More about A Tale from the Decameron


Here's how John William Waterhouse imagined Florence's 1% waited out the plague.  

What a beautiful painting of gorgeous youths who, judging by the expressions on their faces, are probably talking about some serious philosophical quandary! WRONG. They are actually plague refugees and they are probably talking about sex, adultery, people getting covered in feces, corruption of the Catholic Church, thievery, revenge, and more sex.

This painting is based on Giovanni Boccaccio’s The Decameron, an Italian Renaissance masterwork of 100 stories. The often raunchy allegories are told within the framing narrative of a group of privileged hotties who barricade themselves in a Florentine villa to escape their glorious complexions being marred by the Black Death. Once inside they distract themselves by telling morality tales in the garden, but only when they aren’t too busy dressing for dinner or playing music while over half of Florence dies in the streets. The setting is inspired by Boccaccio’s accounts of the 1348 epidemic during which he observed groups isolating themselves together, “avoiding every kind of luxury, but eating and drinking moderately of the most delicate viands and the finest wines.” Well that must have been terrible. I hope the sounds of people screaming in pain outside the garden walls as their boils popped didn’t distract those inside from appreciating the vintage Abboccato.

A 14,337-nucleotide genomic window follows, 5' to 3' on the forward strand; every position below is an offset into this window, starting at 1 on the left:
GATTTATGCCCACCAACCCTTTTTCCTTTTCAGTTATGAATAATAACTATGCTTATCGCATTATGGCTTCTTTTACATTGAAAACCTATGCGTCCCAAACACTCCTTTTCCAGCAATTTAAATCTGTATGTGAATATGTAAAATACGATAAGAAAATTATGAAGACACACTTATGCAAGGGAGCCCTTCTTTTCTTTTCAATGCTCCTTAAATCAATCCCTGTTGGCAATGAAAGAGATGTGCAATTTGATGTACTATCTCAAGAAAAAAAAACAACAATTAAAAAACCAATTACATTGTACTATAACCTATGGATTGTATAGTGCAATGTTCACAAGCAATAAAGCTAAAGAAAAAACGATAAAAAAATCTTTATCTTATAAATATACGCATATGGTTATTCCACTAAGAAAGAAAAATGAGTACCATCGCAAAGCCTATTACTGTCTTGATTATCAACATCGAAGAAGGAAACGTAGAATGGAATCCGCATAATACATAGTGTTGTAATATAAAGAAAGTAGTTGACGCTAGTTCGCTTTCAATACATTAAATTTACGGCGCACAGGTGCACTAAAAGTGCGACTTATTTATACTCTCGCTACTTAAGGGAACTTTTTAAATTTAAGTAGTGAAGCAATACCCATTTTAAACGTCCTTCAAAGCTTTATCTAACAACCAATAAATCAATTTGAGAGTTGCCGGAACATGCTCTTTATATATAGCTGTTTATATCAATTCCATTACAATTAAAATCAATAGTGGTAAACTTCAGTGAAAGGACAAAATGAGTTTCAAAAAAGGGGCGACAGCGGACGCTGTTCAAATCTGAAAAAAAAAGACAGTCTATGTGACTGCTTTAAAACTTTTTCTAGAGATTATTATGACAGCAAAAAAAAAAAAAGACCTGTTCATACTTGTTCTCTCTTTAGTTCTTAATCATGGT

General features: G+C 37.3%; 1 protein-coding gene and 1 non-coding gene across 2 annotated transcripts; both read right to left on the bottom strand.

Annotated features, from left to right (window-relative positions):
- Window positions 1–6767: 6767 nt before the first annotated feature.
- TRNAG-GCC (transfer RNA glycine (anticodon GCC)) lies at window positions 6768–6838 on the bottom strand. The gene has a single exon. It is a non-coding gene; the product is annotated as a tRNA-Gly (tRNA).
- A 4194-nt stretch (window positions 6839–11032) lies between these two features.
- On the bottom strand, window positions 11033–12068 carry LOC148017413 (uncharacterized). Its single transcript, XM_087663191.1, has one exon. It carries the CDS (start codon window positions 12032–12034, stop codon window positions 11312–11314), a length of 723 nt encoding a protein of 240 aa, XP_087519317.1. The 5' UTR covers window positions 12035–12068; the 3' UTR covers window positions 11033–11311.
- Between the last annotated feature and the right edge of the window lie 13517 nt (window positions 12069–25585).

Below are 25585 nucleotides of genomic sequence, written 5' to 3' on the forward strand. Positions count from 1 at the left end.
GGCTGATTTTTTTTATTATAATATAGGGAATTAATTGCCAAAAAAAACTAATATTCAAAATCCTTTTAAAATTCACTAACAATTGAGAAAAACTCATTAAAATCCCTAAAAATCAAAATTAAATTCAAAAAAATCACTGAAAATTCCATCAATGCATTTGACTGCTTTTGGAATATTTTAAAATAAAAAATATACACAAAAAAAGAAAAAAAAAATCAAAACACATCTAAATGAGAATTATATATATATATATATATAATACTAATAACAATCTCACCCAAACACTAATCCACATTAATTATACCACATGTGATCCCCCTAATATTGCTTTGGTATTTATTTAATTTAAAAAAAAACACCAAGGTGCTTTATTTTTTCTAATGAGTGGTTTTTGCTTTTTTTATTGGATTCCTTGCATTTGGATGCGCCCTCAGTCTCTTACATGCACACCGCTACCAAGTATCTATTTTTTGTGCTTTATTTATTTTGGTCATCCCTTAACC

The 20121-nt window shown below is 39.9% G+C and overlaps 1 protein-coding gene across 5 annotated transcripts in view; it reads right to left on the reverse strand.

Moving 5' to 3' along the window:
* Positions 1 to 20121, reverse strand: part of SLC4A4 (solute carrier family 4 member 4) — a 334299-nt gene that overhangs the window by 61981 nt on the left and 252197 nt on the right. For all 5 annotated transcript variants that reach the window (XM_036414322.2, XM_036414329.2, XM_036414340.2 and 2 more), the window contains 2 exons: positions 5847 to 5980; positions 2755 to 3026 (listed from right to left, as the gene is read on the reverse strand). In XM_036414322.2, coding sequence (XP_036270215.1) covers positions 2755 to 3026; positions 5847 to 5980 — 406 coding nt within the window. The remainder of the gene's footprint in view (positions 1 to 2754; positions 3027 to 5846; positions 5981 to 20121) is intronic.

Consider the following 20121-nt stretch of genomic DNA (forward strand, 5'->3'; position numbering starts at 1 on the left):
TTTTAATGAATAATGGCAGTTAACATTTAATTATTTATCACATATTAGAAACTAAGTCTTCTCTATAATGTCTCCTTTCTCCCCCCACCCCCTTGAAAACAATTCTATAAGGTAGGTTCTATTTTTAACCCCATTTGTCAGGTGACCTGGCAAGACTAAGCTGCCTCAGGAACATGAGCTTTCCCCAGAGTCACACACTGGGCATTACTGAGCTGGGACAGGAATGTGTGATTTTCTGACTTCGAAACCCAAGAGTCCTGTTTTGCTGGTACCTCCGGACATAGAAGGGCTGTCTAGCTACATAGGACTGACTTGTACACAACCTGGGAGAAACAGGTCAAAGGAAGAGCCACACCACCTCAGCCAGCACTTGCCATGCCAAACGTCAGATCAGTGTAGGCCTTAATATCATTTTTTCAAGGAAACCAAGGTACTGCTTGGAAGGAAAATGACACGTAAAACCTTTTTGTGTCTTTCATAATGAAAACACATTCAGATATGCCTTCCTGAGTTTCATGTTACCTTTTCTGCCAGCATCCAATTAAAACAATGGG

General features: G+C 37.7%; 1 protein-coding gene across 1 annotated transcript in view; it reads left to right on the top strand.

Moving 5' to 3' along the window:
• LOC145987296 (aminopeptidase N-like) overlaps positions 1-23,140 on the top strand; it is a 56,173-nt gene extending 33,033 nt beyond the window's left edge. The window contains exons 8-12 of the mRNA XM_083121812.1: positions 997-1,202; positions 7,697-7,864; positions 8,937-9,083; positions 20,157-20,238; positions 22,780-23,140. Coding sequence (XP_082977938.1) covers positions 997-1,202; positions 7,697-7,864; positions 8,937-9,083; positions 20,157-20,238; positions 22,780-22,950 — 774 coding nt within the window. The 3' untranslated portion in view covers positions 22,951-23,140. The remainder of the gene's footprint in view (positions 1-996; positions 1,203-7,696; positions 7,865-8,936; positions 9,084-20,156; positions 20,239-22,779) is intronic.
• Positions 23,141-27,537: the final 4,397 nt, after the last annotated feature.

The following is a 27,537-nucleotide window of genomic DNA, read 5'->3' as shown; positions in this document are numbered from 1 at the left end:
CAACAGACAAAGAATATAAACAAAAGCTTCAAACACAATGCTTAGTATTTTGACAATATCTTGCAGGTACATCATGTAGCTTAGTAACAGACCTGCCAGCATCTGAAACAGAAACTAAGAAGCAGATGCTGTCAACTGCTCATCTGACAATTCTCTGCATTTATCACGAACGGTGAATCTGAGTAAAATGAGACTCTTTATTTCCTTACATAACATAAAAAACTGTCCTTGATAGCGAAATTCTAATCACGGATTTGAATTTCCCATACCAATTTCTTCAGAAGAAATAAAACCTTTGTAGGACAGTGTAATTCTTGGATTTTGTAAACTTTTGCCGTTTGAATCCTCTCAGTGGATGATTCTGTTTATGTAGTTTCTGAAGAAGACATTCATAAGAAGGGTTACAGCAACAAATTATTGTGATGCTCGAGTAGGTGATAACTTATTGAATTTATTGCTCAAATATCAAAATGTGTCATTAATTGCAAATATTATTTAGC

I don’t want to get too literary here, you’ll need to buy me a drink first if you wanna talk about Italian Renaissance lit. Please just trust me when I say that this was written in 1353 so it could be painted in 1916 by Camelot-loving Waterhouse. Not only does the book include Waterhouse faves such as attractive young people, fancy dresses and a beautiful outdoor setting, but its subtitle Prince Galeotto is a nod to Prince Galehaut from the Lancelot-Grail. Through some literature based connections involving Dante, the subtitle also is a commentary on Boccaccio’s sympathy towards the crappy domestic and intellectual confinement imposed on Italian women. *fans self* Dante and gender equality, this guy really knows how to get Waterhouse and female lit. nerds going.

As you probably guessed, Waterhouse has chosen not to paint a tale from the book (the title lies! Lies I say!) but the telling of a tale. I tried to sleuth around and figure out which story is being told based on the fact that a dude is talking and only 9 of the 10 characters are present but it’s a large book and I got lazy. To save time we’ll just say it is the fourth tale of the first day in which Dioneo tells the story of a monk and abbot who both sleep with a woman at the monastery, and after some entrapments and hijinks give each other a high-five for tapping that and sneak her out. I told you: sex, corruption, revenge, and sex. Move over Game of Thrones, HBO has its next big hit.